“What Is Actuated Valve? Working Principle & Types.” This post aims to answer this question. So, if you want to read an in-depth article on this topic, read this post till the end.
An actuated valve is operated by a mechanical device that requires a power source to function. Some possible power sources are manual, electric, pneumatic (compressed air), hydraulic (oil flow), and spring. Actuators can either be linear or rotary.
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Basics of Actuated Valves
Actuated valves are those with mechanisms to open and close in response to an opening or closing action. A manually operated valve requires someone to operate it by using a direct or geared mechanism attached to the valve stem. On the other hand, power-driven actuators are driven by gas, hydraulic, or electric pressure, which makes it possible to operate large valves quickly and remotely.
Often, the last stage in an automated process can be the use of power-operated actuators that control the flow, the level, or another process. There are different types of actuators available, such as those that are required only for opening and closing the valve and those that permit intermediate positioning, as well as those that can be used for remotely indicating the position of the valve.
All types of process plants use actuated valves, particularly those involving automation. They are used in wastewater treatment plants, power plants, refineries, mining, and nuclear plants, as well as food factories. Actuated valves play an essential role in process automation. Automatic valves are available in a variety of sizes and designs. There are actuated valves with diameters ranging from one-tenth of an inch to several feet.
Different industries use actuated valves for a variety of purposes, including:
If a valve is being used as a shut-off valve, it will either be open or closed and no intermediate positions will be maintained.
A static flow through the pipeline is also established using intermediate positions. The running time of the pipeline is also limited, as with open-close duty.
Closed-loop applications are characterized by the need for their actuators to be adjusted frequently in response to changing conditions, such as to set the desired flow rate. These applications need to be adjusted every few seconds. Compared to an opening-closing or positioning device, a power actuator faces greater demands. Actuators must be designed so that high numbers of starting actuators do not affect control accuracy.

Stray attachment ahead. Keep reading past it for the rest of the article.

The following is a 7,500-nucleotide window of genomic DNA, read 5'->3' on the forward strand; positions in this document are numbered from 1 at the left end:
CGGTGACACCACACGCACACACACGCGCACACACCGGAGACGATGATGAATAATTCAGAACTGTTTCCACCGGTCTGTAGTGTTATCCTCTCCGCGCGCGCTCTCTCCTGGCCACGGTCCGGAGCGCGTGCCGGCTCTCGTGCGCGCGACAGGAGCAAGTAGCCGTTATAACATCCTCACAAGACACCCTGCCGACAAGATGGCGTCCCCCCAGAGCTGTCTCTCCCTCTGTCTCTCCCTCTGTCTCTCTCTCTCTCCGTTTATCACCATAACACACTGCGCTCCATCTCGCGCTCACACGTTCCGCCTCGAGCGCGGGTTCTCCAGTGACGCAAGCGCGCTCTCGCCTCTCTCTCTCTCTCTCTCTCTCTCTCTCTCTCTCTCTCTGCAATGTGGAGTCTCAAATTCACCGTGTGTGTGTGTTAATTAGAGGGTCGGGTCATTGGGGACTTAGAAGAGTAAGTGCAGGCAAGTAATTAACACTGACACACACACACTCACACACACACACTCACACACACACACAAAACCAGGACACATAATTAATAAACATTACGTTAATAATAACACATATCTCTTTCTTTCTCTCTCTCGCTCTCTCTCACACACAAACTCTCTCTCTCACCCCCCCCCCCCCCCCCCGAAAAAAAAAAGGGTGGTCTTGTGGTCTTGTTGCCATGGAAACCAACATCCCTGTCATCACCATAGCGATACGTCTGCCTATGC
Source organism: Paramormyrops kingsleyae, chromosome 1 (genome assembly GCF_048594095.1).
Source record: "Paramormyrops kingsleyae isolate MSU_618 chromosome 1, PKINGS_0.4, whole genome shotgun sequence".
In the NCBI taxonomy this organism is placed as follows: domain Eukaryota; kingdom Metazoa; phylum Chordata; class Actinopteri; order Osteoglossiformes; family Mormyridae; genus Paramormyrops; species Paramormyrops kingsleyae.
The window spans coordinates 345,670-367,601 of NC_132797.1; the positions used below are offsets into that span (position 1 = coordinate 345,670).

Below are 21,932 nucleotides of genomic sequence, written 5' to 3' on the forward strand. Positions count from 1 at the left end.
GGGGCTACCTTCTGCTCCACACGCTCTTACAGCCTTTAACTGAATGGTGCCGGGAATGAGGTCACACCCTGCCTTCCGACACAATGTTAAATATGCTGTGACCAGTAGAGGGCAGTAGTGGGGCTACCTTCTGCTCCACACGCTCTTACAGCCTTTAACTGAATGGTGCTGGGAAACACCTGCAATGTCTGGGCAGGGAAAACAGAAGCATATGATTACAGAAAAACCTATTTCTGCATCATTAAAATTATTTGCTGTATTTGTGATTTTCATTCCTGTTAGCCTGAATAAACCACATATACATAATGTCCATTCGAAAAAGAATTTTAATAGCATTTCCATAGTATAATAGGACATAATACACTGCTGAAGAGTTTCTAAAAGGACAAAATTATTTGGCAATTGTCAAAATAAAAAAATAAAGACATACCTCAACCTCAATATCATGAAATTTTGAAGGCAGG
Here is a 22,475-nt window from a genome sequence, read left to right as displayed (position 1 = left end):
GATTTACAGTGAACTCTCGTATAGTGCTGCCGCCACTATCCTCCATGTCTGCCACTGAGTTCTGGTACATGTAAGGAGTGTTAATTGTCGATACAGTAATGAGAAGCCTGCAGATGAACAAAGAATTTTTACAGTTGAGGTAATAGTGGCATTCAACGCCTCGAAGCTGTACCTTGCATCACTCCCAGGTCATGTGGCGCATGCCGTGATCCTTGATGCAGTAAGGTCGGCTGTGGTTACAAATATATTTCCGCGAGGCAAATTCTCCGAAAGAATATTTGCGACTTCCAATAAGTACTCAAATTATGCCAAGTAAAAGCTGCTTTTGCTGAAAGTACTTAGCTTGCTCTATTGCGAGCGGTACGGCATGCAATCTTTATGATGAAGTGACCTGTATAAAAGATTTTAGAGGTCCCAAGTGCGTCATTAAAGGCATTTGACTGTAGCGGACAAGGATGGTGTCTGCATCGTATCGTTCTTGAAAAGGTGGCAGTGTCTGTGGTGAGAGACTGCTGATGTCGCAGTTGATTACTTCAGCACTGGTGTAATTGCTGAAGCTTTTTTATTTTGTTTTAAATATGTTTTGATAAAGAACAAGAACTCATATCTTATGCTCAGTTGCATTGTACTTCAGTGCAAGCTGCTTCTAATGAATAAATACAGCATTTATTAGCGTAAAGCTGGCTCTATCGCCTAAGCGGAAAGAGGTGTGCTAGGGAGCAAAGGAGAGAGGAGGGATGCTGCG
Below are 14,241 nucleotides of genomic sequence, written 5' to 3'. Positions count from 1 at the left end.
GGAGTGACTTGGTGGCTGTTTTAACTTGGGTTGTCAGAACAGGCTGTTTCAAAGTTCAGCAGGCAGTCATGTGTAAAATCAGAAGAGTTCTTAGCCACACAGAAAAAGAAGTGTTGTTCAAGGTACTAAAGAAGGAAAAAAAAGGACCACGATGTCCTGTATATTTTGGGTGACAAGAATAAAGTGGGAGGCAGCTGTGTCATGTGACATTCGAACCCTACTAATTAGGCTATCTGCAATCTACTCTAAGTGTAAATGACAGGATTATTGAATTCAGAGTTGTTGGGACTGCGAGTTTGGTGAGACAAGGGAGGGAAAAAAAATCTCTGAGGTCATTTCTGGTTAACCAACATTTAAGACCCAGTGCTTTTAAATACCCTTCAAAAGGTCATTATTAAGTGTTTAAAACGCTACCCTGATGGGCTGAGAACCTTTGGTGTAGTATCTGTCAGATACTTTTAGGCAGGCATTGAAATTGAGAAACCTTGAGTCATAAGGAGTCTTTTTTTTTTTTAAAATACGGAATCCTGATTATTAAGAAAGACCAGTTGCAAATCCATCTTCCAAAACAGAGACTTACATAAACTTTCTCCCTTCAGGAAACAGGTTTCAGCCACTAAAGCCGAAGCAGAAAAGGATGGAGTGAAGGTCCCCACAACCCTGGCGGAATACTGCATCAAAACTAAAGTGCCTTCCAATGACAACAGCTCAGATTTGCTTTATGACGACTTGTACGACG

Working Principle of Actuated Valves
The operating principles of actuated valves differ depending on their actuation mechanisms.
Linear actuators operate valves that can be opened and closed by linear force. Such valves are sometimes referred to as “rising stem” valves. This principle applies to globe valves, gate valves, rising stem ball valves, and control valves. There are two types of linear actuators: pistons and diaphragms.
A diaphragm actuator is a piece of rubber positioned around the edge of a cylinder or chamber, allowing air pressure to enter from both sides, pushing the rubber either forward or backward. There is a rod that is attached to the center of the diaphragm so that it can move when pressure is applied. The rod is connected to the stem of the valve so that the valve can move linearly. By moving linearly, the valve can either open or close.
It can be safely assumed that diaphragm actuators are suitable for moderate pressures when the valve travel and thrust requirements of the valve are low.
A piston actuator uses a piston that moves along the length of the cylinder to operate. As a result of the piston’s movement, it transfers the force applied by the piston to the valve stem. The piston actuator offers some advantages over the diaphragm actuator in terms of pressure, travel distance and thrust force.
The use of spring provides a defined behavior when there is no power. In many cases, this is a driving force behind specifications and is of paramount importance when it comes to safety incidents. An air compressor (which is used to provide the compressed air that the actuator uses to move) may shut down, resulting in a loss of power. It is a spring inside the actuator that opens or closes the valve and holds it open or closed until the power has been restored again.
In order to describe the operation of an actuator, the term “fail open” or “fail close” may be used. Without a backup power source, an actuator will remain stationary during a power outage.
A typical example of a valve that can be automated is the plug-type control valve. Using a similar motion to the manner in which a plug in a bathtub is pushed into the drain, a stroke movement presses a plug into the plug seat in a plug holder. It is imperative that the thrust unit delivers the same amount of thrust in order to hold and move the plug against the medium pressure.
Types of Actuated Valves
A variety of factors are taken into consideration when selecting valve actuators, including torque required for operation and automation. The most common types of actuators are manual handwheels, manual levers, electrical motors, pneumatics, solenoids, hydraulic pistons, and self-actuated ones. With the exception of manual levers and handwheels, all actuators can be fitted with automatic actuation.